Rocks do serve a purpose. Not many people do this any longer, but heat a rock up next to the fire. Then put rock underneath your arms to keep you warm at night. Rotate rocks. More survival, but for fire rings they tend to just do nothing. One could argue that most forest fires caused by people are caused by floating embers and such not some fire that got out of control unless you are in a field and that is dumb to begin with.

    Burying organic materials is a no no unless it was the stem of a fiddlehead fern you cooked up in a skillet. Something will find it. Apple cores produce apple trees, and banana peels produce banana trees. Last thing we need is banana trees in the woods of North America :)

    • Banana peels do not produce banana trees, nor will a whole banana. Nearly all of the banana trees on earth are females, and thus the bananas we find in markets have no fertilized seeds in them. That said, they do smell delicious to bears and should be packed out.

      • sarcasm Jason sarcasm. I know on the bananas. I am glad they are females however. Maybe we should let bananas rule the world. It would be more peaceful.

  7. “my potential impact on the wilderness experience of others”

    Food for thought?

    There’s another kind of impact. Consider the impact on the resource also. I’m with you all the way concerning avoiding visual traces. But why not dilute the resource impact by screening solids from grey water (for packing out) and then diluting the impact by WIDELY scattering the water. Same for ashes … compare the resource impact of a buried clump of ashes vs WIDELY scattered ashes?

    • That makes sense too.

      I am glad we are all arguing about this. Even the bananas.

      • I’m getting hungry… for bananas… and a good hike.

        The leave no trace principle generally doesn’t apply to my body–it usually shows that I’ve been hiking, either through bruises, casts, bandages, or limping.

  8. The idea behind the cathole is to keep the run off and water away from the feces and other items. Yes decomp takes much longer, but quick hard rain in areas can take your stuff above ground to the nearest stream quickly. So its kind of a strange combo if you go the LNT way. In sun is better, yet in as much organic soil you can find. I don’t usually find that type of soil in the sunny areas, and most people don’t like to air the rear on sunny hillsides :) But if there are bananas who cares.

  9. Philip I agree with leaving a site as it was or in some cases even better, in that I mean removing garbage and return sites to thier original condition by other less educated or uncaring visitors. A practise that has become necessary because of the disrespect for our enviroment. We can only set the example and spread the word thru vehicles such as your site. I have found hanging to be a good way to reduce might impact when enjoying my time in the out of doors.practise to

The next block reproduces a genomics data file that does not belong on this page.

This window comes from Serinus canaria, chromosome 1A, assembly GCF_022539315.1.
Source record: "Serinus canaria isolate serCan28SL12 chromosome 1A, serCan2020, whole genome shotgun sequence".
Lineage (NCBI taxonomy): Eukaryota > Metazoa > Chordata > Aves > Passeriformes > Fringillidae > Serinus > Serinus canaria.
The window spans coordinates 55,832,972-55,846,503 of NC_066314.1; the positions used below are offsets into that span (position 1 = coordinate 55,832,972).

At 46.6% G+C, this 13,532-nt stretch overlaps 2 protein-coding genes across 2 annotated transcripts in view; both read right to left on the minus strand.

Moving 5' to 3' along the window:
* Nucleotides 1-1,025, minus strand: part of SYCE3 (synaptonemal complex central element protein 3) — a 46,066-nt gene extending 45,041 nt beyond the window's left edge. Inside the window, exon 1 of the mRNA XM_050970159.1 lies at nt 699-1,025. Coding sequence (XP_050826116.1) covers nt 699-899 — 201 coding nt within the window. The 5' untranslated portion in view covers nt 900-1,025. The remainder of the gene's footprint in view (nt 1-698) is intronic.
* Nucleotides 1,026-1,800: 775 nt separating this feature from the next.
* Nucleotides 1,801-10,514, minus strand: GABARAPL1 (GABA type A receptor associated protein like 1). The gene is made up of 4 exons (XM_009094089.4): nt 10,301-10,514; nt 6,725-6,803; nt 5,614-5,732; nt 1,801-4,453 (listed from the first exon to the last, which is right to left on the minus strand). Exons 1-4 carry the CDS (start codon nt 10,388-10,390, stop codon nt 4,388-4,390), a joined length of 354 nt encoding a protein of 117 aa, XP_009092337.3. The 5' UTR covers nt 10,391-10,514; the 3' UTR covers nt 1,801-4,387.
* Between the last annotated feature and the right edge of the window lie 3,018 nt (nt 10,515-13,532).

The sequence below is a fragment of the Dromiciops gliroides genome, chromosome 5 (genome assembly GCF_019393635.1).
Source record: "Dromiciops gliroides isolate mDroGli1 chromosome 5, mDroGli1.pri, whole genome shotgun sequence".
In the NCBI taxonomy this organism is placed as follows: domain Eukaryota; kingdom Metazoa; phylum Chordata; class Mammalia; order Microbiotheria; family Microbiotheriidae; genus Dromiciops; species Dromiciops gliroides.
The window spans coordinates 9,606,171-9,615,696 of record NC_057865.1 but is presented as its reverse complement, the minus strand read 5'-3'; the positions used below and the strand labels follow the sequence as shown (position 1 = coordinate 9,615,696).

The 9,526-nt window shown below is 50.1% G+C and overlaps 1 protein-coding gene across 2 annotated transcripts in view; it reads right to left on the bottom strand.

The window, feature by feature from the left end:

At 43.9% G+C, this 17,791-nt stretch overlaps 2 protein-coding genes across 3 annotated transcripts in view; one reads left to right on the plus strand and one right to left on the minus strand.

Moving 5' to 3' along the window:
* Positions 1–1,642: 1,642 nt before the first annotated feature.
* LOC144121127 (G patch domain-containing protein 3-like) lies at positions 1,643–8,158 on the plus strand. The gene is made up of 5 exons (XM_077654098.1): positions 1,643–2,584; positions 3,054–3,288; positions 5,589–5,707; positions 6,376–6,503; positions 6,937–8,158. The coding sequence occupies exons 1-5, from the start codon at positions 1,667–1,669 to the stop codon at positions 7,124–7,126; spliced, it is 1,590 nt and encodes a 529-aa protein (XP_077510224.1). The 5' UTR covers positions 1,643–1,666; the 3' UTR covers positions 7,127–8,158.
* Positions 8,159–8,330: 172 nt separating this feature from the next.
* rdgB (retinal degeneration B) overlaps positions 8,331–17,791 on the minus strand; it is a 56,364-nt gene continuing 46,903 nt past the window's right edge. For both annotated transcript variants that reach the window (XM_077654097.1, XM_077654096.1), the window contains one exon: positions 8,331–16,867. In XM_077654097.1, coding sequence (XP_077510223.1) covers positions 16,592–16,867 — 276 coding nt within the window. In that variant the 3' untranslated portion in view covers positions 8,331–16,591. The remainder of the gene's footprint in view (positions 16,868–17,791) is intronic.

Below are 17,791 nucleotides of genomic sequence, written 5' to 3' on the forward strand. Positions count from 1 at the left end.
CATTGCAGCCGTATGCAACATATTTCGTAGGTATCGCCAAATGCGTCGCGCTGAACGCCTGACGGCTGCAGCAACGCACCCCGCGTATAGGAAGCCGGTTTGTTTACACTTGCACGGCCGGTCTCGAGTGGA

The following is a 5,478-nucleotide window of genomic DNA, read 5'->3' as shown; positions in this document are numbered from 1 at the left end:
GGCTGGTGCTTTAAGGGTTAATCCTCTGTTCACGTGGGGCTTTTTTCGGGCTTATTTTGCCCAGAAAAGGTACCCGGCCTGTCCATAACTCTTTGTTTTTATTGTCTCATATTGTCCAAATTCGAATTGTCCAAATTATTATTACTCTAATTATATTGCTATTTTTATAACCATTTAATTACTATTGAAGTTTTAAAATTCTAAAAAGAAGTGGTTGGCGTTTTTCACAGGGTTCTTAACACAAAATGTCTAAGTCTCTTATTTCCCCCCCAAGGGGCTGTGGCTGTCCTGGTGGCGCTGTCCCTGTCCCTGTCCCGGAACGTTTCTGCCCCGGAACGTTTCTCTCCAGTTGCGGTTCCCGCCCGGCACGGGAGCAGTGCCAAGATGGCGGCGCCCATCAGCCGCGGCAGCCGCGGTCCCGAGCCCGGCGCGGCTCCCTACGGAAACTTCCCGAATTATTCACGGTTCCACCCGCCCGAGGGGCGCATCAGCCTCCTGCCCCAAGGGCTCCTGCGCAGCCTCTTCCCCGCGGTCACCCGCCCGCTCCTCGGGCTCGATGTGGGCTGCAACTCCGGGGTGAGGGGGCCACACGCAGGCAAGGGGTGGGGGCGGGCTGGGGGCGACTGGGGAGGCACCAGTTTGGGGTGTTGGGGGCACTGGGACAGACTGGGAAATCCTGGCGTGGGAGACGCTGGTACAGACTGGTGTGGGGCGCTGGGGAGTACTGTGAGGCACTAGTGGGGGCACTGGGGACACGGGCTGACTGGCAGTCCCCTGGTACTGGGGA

10. I’m sorry, but I’m afraid there is no way I can consider someone who makes campfires to be a leave-no-trace camper, so arguing about where is the best place to dispose of your ash is kind of silly. The best thing is to simply make no ashes, period. Ask anyone who actually manages backcountry or frontcountry park areas and they will probably agree with me that campfires are pretty close to the worst impact of campers. Cutting and breaking wood, digging pits, semi-permanently smudging rocks, polluting the air with over 300 noxious chemicals, most of them allergenic or carcinogenic, and leaving ashes that will last for thousands of years (ask an archaeologist how they find ancient campsites).

    Use a stove, as is required in most national parks at higher altitudes, or, like I do, simply don’t cook.

  11. The only time I’ve ever had a fire while hiking is if I’m on a well-used trail with camping sites along the route. It’s pretty dry in my area and we have lots of fire bans as a result, and I certainly wouldn’t want my fire causing a wildfire in the area. That said, I bury a lot of my biodegradable garbage in my catholes. An apple core or a peach stone, leaves from a tea ball, and the like are unlikely to hurt anything. Same goes for my used TP.

    A guy I used to hike with quite a bit, who loved to have a campfire, used to carry a pot. We’d set up camp, find a larger rock, set the pot on it, and have a fire in the pot. He’d occasionally cook on it, burn his TP and other non-toxic trash, and then bury the ashes in his morning cathole. He had a lid for the pot, which could put out the fire in a hurry, and a collapsible bucket full of water in case the whole thing spilled over. When our fire was over, he’d submerge the pot in the bucket to cool it, and on a cold night, he’d take the rock into his sleeping bag. I thought it was a pretty great idea(worked really well), but I’ve never felt the need to have a fire out while backpacking. If I were going to have a holdover day in a nice spot, I might feel differently, but I’d have to plan ahead for it, and lug in a fire pot setup.